Now, consider if Father Swamy had been a politician or ‘eminent’ citizen and not a human rights activist. As has been evidenced in several cases, soon after a politician or influential figure is arrested, they get shifted to a hospital or a special facility (in most instances, the excuse given is ‘chest pain’). Contrast this with another octogenarian Elgar accused, Varavara Rao, who was arrested in June 2018 and has struggled for proper health facilities despite his weakening condition. It was only when he was found to be COVID positive that he was temporarily shifted to a hospital and then quickly sent back to jail. What are the chances of an 80-year-old poet-activist tampering with evidence or fleeing from justice that he should be denied bail?

Which is why Justice Chandrachud’s fine words need to resonate well beyond his court if they are to truly serve as a moral and legal compass for the criminal justice system. This is a country where more than 70 per cent of prisoners are undertrials. At the end of 2019, more than one lakh people were lodged as undertrials for more than a year. As cases pending judgment pile up, our jails are overcrowded and increasingly unmanageable. Why should those queuing up for bail in petty crime cases have to wait for months for a court listing while high-ranking individuals get an urgent hearing even when courts are on recess? The perception of ‘special treatment’ for the privileged is against the fundamental constitutional principle of equal citizenship. A TV anchor’s personal liberty is no greater than that of an ‘aam aadmi’ or ‘aurat’.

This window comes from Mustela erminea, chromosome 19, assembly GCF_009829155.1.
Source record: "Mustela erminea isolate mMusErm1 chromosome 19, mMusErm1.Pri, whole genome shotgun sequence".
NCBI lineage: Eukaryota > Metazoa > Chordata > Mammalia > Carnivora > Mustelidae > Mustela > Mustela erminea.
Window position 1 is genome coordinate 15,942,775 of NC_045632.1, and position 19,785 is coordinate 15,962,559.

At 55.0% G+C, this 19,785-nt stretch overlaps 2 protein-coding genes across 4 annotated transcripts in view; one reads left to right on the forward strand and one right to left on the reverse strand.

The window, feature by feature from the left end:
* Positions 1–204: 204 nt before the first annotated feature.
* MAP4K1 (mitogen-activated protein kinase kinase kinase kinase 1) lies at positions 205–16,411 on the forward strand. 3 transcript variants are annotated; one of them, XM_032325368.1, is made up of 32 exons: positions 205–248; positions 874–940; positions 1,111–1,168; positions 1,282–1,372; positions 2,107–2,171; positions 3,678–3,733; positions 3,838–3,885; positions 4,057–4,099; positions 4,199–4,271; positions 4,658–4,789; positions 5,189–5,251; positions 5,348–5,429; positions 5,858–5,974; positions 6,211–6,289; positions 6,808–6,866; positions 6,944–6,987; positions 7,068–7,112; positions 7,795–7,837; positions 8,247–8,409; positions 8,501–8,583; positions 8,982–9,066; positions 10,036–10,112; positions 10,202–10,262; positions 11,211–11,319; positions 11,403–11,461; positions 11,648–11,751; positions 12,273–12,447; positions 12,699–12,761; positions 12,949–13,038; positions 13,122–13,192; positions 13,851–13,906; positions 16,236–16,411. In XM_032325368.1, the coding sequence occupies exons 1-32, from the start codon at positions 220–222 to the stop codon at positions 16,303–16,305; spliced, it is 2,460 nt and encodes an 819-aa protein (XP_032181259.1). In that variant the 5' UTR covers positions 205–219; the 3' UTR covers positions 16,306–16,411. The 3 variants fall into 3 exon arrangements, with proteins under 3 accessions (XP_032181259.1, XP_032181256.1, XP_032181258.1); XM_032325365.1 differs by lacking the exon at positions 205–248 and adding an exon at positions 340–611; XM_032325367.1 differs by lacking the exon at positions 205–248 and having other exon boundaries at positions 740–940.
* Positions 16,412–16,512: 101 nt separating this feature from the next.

Post-script: Prime time TV studios of the ‘noise’ channels have been converted into mini-courtrooms where the cardinal jurisprudential principle of innocent till proven guilty is reversed. When actor Rhea Chakraborty was accused by these channels of abetment to suicide in the Sushant Rajput case on the basis of pure innuendo and no hard evidence, the screeching headline was: “When will Rhea be arrested!’ Would those news channels now apply the same rules to themselves?